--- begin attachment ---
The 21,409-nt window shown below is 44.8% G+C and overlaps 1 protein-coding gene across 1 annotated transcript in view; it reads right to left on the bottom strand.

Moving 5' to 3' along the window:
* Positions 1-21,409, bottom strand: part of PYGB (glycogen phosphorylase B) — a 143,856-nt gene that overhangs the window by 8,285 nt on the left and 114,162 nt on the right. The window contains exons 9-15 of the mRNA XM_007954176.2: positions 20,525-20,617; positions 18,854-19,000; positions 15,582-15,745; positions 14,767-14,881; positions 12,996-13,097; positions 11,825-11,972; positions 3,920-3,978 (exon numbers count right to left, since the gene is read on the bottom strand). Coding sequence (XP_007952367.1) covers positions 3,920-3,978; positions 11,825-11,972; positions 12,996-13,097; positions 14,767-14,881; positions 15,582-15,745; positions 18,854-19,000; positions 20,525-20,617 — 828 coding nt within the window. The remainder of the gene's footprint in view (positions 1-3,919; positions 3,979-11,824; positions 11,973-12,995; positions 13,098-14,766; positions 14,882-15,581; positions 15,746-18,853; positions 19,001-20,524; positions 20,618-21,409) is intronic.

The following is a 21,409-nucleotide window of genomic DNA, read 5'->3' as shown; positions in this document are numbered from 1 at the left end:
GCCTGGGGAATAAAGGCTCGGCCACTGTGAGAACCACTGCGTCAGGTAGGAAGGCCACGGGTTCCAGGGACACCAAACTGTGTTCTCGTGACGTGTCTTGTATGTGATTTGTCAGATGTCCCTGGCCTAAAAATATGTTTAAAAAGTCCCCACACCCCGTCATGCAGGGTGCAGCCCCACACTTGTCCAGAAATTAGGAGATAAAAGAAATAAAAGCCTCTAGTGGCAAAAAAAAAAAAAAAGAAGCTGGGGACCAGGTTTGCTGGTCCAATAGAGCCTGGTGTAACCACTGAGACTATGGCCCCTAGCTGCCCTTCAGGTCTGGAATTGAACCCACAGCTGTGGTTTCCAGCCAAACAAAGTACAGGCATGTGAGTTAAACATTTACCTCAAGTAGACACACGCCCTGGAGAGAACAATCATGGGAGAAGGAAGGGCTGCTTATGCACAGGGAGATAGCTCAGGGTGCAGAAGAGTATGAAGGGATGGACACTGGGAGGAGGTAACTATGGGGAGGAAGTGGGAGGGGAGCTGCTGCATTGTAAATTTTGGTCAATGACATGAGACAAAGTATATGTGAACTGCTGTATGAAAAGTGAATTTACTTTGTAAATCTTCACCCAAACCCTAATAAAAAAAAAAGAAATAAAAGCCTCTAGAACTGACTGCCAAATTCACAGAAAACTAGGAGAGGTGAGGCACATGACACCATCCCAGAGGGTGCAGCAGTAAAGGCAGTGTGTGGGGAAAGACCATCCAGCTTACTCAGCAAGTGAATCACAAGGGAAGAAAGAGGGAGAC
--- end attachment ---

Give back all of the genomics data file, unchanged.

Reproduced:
The 21,409-nt window shown below is 44.8% G+C and overlaps 1 protein-coding gene across 1 annotated transcript in view; it reads right to left on the bottom strand.

Moving 5' to 3' along the window:
* Positions 1-21,409, bottom strand: part of PYGB (glycogen phosphorylase B) — a 143,856-nt gene that overhangs the window by 8,285 nt on the left and 114,162 nt on the right. The window contains exons 9-15 of the mRNA XM_007954176.2: positions 20,525-20,617; positions 18,854-19,000; positions 15,582-15,745; positions 14,767-14,881; positions 12,996-13,097; positions 11,825-11,972; positions 3,920-3,978 (exon numbers count right to left, since the gene is read on the bottom strand). Coding sequence (XP_007952367.1) covers positions 3,920-3,978; positions 11,825-11,972; positions 12,996-13,097; positions 14,767-14,881; positions 15,582-15,745; positions 18,854-19,000; positions 20,525-20,617 — 828 coding nt within the window. The remainder of the gene's footprint in view (positions 1-3,919; positions 3,979-11,824; positions 11,973-12,995; positions 13,098-14,766; positions 14,882-15,581; positions 15,746-18,853; positions 19,001-20,524; positions 20,618-21,409) is intronic.

The following is a 21,409-nucleotide window of genomic DNA, read 5'->3' as shown; positions in this document are numbered from 1 at the left end:
GCCTGGGGAATAAAGGCTCGGCCACTGTGAGAACCACTGCGTCAGGTAGGAAGGCCACGGGTTCCAGGGACACCAAACTGTGTTCTCGTGACGTGTCTTGTATGTGATTTGTCAGATGTCCCTGGCCTAAAAATATGTTTAAAAAGTCCCCACACCCCGTCATGCAGGGTGCAGCCCCACACTTGTCCAGAAATTAGGAGATAAAAGAAATAAAAGCCTCTAGTGGCAAAAAAAAAAAAAAAGAAGCTGGGGACCAGGTTTGCTGGTCCAATAGAGCCTGGTGTAACCACTGAGACTATGGCCCCTAGCTGCCCTTCAGGTCTGGAATTGAACCCACAGCTGTGGTTTCCAGCCAAACAAAGTACAGGCATGTGAGTTAAACATTTACCTCAAGTAGACACACGCCCTGGAGAGAACAATCATGGGAGAAGGAAGGGCTGCTTATGCACAGGGAGATAGCTCAGGGTGCAGAAGAGTATGAAGGGATGGACACTGGGAGGAGGTAACTATGGGGAGGAAGTGGGAGGGGAGCTGCTGCATTGTAAATTTTGGTCAATGACATGAGACAAAGTATATGTGAACTGCTGTATGAAAAGTGAATTTACTTTGTAAATCTTCACCCAAACCCTAATAAAAAAAAAAGAAATAAAAGCCTCTAGAACTGACTGCCAAATTCACAGAAAACTAGGAGAGGTGAGGCACATGACACCATCCCAGAGGGTGCAGCAGTAAAGGCAGTGTGTGGGGAAAGACCATCCAGCTTACTCAGCAAGTGAATCACAAGGGAAGAAAGAGGGAGAC